DMK backs 'secular party', Chidambaram says he's ready to go alone

Chennai, Mar 10: DMK chief M Karunanidhi today favoured a secular party ruling the country after the Lok Sabha elections. "A secular party should be India's ruling party.

That is the principle of myself and my DMK and you all know that," the 90-year-old leader said. He was responding to reporters' queries on whether he would support Narendra Modi for the country's top post after the elections but he declined to respond to 'individuals.'

Asked about a 'Modi wave sweeping the country,' he remarked 'I am aware of waves in Bay of Bengal only.' The DMK chief, in a recent interview, had described the Gujarat Chief Minister as a 'hardworking' person besides calling him a 'good friend' of his.

Asked about the Third Front, Karunanidhi said his party would always contribute to a 'democratic, secular' front, but did not elaborate in detail.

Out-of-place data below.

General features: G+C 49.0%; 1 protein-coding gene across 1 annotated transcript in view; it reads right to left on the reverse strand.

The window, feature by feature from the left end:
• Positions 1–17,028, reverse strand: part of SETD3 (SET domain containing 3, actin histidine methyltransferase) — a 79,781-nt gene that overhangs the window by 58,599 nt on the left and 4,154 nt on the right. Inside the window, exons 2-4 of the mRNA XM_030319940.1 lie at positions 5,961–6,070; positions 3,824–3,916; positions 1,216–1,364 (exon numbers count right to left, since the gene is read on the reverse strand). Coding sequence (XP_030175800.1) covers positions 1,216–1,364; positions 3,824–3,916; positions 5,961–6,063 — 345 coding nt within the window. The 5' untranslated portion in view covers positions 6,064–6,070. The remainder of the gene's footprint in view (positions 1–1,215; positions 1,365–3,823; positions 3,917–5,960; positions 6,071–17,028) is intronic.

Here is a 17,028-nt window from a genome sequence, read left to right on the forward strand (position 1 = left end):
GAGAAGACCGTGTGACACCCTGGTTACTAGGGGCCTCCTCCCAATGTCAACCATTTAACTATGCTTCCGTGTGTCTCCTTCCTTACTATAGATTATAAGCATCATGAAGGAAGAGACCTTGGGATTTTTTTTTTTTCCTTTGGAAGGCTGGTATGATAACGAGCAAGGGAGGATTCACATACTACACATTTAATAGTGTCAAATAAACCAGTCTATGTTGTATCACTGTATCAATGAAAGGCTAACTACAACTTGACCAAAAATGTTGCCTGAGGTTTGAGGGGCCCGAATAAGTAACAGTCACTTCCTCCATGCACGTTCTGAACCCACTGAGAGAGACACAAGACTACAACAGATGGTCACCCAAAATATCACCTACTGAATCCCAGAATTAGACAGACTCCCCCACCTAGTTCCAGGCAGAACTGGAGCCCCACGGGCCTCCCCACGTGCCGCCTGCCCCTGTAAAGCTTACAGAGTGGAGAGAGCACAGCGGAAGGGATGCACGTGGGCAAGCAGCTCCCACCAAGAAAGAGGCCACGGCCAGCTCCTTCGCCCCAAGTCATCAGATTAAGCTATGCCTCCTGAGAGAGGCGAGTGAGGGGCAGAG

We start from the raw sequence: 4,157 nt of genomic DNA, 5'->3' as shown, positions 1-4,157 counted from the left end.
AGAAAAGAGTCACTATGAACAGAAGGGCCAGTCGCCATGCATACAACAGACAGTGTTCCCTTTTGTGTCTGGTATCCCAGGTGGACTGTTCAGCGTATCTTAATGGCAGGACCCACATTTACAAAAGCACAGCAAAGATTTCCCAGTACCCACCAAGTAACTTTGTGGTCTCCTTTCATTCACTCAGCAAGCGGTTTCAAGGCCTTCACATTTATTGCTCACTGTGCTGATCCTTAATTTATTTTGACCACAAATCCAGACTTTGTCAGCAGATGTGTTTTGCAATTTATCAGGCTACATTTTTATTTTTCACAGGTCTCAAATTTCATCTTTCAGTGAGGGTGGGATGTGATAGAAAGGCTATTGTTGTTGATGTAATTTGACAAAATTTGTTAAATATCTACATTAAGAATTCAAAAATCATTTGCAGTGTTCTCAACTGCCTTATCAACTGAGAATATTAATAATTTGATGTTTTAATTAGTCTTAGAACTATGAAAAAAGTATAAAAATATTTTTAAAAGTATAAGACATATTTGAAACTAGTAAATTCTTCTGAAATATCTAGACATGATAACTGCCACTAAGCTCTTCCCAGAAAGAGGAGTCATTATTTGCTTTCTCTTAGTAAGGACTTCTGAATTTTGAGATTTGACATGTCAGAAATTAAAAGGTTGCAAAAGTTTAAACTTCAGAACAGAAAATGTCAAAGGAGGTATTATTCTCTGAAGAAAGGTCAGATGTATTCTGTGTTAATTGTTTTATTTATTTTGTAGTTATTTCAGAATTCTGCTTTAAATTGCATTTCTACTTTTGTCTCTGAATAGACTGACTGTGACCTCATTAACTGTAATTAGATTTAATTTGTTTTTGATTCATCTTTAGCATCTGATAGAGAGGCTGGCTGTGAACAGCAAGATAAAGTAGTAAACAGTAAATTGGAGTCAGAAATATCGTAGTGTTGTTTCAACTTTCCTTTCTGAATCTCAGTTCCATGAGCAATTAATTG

Ready to go alone: Chidambaram

Facing the daunting task of going it alone in the Lok Sabha polls in Tamil Nadu where 39 seats are up for grabs, Congress has put up a brave face with Union Finance Minister P Chidambaram saying they would field candidates in all 40 constituencies even if there is no alliance.

"Congress can face elections alone or with allies. Parties like Janata Party, United Janata Dal fell into oblivion, but Congress is not like that. Even if there is no alliance, we will field candidates in all constituencies and seek votes telling people about the party's achievements," he said.

The minister was addressing the party's booth committee workers at Manamadurai in the district yesterday.

Congress' last-minute efforts to stitch an alliance with DMK was reportedly blocked by its senior leader M K Stalin, while actor-politician Vijaykanth-led DMDK, wooed by it, has embraced the BJP combine. AIADMK is contesting all 40 seats, including one in neighbouring Union Territory of Puducherry, on its own.

DMK has firmed up alliance with IUML, MMK, VCK and Puthiya Tamizhagam. Left parties are also left with no allies after their alliance with AIADMK collapsed over sharing of seat.

In the 2009 elections, Congress, a partner in the DMK-led DPA, had contested 16 seats and won nine of them, while the front itself claimed an impressive 28 seats.


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